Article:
Oak Ridges Moraine Trail

The Oak Ridges Moraine stretches for over 160 kilometres across the most populated area of Ontario. It is the source of 65 major streams or rivers and provides clean, safe drinking water to over a quarter of a million people living on the Moraine. The Moraine forest, wetlands and open meadow are vital in maintaining a healthy ecosystem for Toronto and the GTA. It also provides beautiful space for recreation use.  
The Oak Ridges Moraine Trail is a key water resource, a rich bank of bio-diversity, and a beautiful landform ideally suited for hiking.  Much of the surface is said to have a kame and kettle relief.  Hummocky hills (kames) are interspersed with hollows (kettles).  The hills are composed of sandy and gravelly materials with the underlying till or boulder clay sometimes protruding to form high ridges.  A kettle forms where a huge block of ice broken off the glacier is surrounded or buried by materials released by the melting glacier.  When the ice melts, a hole is left, often forming a lake, such as Mary Lake and Lake Seneca in King.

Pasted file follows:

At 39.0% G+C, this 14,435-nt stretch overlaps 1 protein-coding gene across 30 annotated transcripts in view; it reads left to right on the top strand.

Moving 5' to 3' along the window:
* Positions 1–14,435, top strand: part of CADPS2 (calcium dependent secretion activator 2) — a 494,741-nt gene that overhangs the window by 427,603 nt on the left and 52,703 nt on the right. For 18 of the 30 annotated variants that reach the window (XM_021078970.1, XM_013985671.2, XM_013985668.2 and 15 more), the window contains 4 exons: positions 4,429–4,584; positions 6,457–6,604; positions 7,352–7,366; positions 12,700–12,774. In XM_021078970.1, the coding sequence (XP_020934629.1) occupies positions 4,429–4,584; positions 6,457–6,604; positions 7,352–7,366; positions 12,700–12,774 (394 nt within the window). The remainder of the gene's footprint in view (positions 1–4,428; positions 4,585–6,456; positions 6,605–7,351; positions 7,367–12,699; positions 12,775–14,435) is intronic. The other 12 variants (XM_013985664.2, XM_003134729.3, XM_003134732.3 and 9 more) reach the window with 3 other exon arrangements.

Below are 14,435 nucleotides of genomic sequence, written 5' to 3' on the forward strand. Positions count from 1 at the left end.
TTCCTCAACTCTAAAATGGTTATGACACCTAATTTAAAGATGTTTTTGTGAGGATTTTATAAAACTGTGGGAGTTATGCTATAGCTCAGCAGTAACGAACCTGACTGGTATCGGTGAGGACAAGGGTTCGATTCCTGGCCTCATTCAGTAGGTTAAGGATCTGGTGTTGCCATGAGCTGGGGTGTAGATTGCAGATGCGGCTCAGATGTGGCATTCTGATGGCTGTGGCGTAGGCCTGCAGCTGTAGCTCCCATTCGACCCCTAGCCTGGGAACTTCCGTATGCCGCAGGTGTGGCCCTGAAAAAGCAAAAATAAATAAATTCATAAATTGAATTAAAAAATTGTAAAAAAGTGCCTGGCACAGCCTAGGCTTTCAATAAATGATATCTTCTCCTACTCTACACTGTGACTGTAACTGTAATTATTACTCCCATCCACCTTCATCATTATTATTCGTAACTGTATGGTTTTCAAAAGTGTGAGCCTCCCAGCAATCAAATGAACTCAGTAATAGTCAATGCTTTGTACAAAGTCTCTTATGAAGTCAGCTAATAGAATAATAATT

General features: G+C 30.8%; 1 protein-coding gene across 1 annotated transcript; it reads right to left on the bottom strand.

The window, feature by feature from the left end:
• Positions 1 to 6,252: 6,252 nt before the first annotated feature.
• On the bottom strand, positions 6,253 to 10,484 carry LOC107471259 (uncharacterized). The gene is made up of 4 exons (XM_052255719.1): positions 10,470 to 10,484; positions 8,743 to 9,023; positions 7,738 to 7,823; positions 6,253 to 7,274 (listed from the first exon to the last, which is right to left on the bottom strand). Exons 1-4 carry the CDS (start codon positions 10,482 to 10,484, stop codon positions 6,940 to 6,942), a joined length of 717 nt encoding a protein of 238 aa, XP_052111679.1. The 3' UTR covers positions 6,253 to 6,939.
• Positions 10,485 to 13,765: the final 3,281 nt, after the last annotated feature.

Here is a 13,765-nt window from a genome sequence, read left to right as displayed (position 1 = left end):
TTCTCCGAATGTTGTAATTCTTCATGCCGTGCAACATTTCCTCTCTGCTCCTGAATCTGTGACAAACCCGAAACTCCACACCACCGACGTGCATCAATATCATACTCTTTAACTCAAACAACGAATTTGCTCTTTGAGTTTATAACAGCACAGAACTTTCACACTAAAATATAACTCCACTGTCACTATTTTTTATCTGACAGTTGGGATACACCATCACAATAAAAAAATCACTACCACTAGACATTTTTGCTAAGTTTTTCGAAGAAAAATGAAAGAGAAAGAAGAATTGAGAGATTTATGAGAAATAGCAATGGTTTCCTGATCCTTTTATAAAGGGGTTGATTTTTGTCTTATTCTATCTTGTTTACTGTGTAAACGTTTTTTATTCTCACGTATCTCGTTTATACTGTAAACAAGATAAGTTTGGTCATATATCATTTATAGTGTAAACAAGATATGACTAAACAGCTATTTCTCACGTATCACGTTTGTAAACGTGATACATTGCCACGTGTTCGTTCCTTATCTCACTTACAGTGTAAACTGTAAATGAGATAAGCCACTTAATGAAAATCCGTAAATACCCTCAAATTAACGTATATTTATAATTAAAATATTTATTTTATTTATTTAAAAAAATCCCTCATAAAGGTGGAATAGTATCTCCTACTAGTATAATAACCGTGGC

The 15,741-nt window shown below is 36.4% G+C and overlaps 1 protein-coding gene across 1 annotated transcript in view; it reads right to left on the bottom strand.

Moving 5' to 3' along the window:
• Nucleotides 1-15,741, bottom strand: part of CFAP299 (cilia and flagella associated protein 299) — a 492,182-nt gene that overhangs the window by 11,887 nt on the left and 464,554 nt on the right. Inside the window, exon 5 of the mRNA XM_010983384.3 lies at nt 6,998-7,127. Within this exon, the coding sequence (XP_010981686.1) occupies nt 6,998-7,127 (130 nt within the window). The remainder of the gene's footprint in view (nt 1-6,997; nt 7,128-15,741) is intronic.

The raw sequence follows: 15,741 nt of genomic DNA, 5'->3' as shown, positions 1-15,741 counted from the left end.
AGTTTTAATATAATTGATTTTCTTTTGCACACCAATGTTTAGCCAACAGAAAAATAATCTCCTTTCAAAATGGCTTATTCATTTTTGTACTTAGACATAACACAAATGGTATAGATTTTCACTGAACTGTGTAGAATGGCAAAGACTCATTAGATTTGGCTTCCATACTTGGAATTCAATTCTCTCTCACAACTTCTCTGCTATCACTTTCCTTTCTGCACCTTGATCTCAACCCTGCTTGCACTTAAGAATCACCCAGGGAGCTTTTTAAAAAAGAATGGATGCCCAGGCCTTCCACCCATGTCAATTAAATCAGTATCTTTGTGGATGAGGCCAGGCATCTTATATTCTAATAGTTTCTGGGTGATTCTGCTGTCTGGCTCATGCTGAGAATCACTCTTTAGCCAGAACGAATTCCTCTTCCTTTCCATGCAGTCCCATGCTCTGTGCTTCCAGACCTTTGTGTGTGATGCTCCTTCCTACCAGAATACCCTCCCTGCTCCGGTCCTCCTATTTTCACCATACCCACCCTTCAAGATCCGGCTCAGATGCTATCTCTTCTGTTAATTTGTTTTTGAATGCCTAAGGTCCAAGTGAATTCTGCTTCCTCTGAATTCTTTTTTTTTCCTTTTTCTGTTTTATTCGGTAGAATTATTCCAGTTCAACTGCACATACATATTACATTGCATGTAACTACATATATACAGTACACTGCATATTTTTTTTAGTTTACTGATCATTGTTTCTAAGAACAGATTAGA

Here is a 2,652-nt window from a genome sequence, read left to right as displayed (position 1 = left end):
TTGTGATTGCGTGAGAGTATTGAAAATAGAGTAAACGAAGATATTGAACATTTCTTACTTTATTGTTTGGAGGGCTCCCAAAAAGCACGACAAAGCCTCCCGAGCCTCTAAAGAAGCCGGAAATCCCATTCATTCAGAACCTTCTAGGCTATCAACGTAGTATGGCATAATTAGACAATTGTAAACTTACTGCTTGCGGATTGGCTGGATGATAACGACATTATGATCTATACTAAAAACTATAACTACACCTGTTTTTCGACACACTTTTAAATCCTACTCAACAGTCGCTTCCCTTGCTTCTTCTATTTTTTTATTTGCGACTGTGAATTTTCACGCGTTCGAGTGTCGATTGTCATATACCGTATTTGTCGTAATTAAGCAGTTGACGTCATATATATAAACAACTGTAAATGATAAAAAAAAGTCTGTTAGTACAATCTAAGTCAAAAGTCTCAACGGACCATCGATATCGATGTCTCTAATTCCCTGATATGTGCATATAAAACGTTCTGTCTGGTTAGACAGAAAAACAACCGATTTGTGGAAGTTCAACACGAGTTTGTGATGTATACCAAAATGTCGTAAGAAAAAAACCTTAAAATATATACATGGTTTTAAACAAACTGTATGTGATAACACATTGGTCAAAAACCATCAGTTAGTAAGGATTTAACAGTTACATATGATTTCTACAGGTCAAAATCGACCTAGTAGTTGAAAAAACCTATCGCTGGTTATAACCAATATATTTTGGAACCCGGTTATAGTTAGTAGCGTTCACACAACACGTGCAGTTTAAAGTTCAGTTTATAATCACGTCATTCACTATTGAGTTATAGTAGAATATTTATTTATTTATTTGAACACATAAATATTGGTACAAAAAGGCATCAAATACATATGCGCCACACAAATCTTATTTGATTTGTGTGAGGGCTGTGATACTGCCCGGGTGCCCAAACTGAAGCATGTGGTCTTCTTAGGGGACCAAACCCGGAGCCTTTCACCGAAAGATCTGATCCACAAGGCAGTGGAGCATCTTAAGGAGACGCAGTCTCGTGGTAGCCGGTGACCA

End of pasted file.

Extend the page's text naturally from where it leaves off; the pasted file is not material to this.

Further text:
There are 7 different trails for hiking in King.

The Oak Ridges Trail Association offers guided hikes on a year round basis.  These are a fabulous way to get close to nature, meet new people, and have some fun exercise. Before joining a hike, you are advised to:
  • Select a hike according to your own physical ability
  • Arrive at hike 15 minutes before the start time to complete registration requirements
  • Dress appropriately for the weather
  • Bring sufficient water, snacks/lunch (for longer hikes) and suitable equipment according to the terrain and weather conditions (snowshoes after heavy snow falls and icers for most winter/spring hikes).
 See hike schedule.

Be Your Own Guide

Look for the distinctive signposts marking entrances to the Oak Ridges Moraine Trail.  You will find these signposts at:
  • Dufferin Street - on the west side, north of Bloomington.  This walk will take you to Lake Seneca and the historic Eaton Hall
  • Keele Street - on the east side, north of Bloomington.  This hike is a continuation of the one from Dufferin Street.
  • Keele Street - on the west side, north of Bloomington.  This hike will take you up to the 16th Sideroad.  You could stop into Pine Farms Orchard for lunch, or walk west along the 16th Sideroad to get to Happy Valley.

Happy Valley

Happy Valley can be accessed at the corner of 16th Sideroad and Weston Road, on the west side.  Look for the two posts that mark the entrance.